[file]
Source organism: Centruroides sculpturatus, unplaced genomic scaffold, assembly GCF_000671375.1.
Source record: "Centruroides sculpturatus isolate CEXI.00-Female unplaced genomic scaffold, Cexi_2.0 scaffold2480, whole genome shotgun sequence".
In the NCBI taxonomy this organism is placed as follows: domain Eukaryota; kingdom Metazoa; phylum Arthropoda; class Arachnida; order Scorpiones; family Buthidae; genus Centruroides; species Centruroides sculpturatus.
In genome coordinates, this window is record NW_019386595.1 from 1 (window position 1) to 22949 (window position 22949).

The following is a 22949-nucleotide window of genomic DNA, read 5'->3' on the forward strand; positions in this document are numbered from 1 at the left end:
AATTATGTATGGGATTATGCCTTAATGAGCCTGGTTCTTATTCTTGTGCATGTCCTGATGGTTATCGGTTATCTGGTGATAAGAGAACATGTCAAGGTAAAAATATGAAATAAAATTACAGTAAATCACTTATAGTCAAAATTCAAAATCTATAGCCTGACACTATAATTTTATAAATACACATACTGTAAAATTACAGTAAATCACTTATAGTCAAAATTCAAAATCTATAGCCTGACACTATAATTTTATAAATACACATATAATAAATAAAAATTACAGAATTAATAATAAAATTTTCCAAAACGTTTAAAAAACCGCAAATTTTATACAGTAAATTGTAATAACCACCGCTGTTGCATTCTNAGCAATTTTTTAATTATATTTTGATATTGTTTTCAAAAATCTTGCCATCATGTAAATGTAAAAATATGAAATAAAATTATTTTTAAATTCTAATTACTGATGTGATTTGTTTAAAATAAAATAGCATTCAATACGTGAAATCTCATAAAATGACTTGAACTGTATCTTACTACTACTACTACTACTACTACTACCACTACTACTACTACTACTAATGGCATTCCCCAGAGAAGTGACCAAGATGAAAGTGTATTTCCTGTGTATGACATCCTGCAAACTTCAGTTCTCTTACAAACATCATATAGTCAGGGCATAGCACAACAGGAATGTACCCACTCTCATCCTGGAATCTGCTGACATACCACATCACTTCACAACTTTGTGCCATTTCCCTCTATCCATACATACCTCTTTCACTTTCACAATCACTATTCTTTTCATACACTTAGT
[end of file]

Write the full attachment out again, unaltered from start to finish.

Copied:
Source organism: Centruroides sculpturatus, unplaced genomic scaffold, assembly GCF_000671375.1.
Source record: "Centruroides sculpturatus isolate CEXI.00-Female unplaced genomic scaffold, Cexi_2.0 scaffold2480, whole genome shotgun sequence".
In the NCBI taxonomy this organism is placed as follows: domain Eukaryota; kingdom Metazoa; phylum Arthropoda; class Arachnida; order Scorpiones; family Buthidae; genus Centruroides; species Centruroides sculpturatus.
In genome coordinates, this window is record NW_019386595.1 from 1 (window position 1) to 22949 (window position 22949).

The following is a 22949-nucleotide window of genomic DNA, read 5'->3' on the forward strand; positions in this document are numbered from 1 at the left end:
AATTATGTATGGGATTATGCCTTAATGAGCCTGGTTCTTATTCTTGTGCATGTCCTGATGGTTATCGGTTATCTGGTGATAAGAGAACATGTCAAGGTAAAAATATGAAATAAAATTACAGTAAATCACTTATAGTCAAAATTCAAAATCTATAGCCTGACACTATAATTTTATAAATACACATACTGTAAAATTACAGTAAATCACTTATAGTCAAAATTCAAAATCTATAGCCTGACACTATAATTTTATAAATACACATATAATAAATAAAAATTACAGAATTAATAATAAAATTTTCCAAAACGTTTAAAAAACCGCAAATTTTATACAGTAAATTGTAATAACCACCGCTGTTGCATTCTNAGCAATTTTTTAATTATATTTTGATATTGTTTTCAAAAATCTTGCCATCATGTAAATGTAAAAATATGAAATAAAATTATTTTTAAATTCTAATTACTGATGTGATTTGTTTAAAATAAAATAGCATTCAATACGTGAAATCTCATAAAATGACTTGAACTGTATCTTACTACTACTACTACTACTACTACTACCACTACTACTACTACTACTAATGGCATTCCCCAGAGAAGTGACCAAGATGAAAGTGTATTTCCTGTGTATGACATCCTGCAAACTTCAGTTCTCTTACAAACATCATATAGTCAGGGCATAGCACAACAGGAATGTACCCACTCTCATCCTGGAATCTGCTGACATACCACATCACTTCACAACTTTGTGCCATTTCCCTCTATCCATACATACCTCTTTCACTTTCACAATCACTATTCTTTTCATACACTTAGT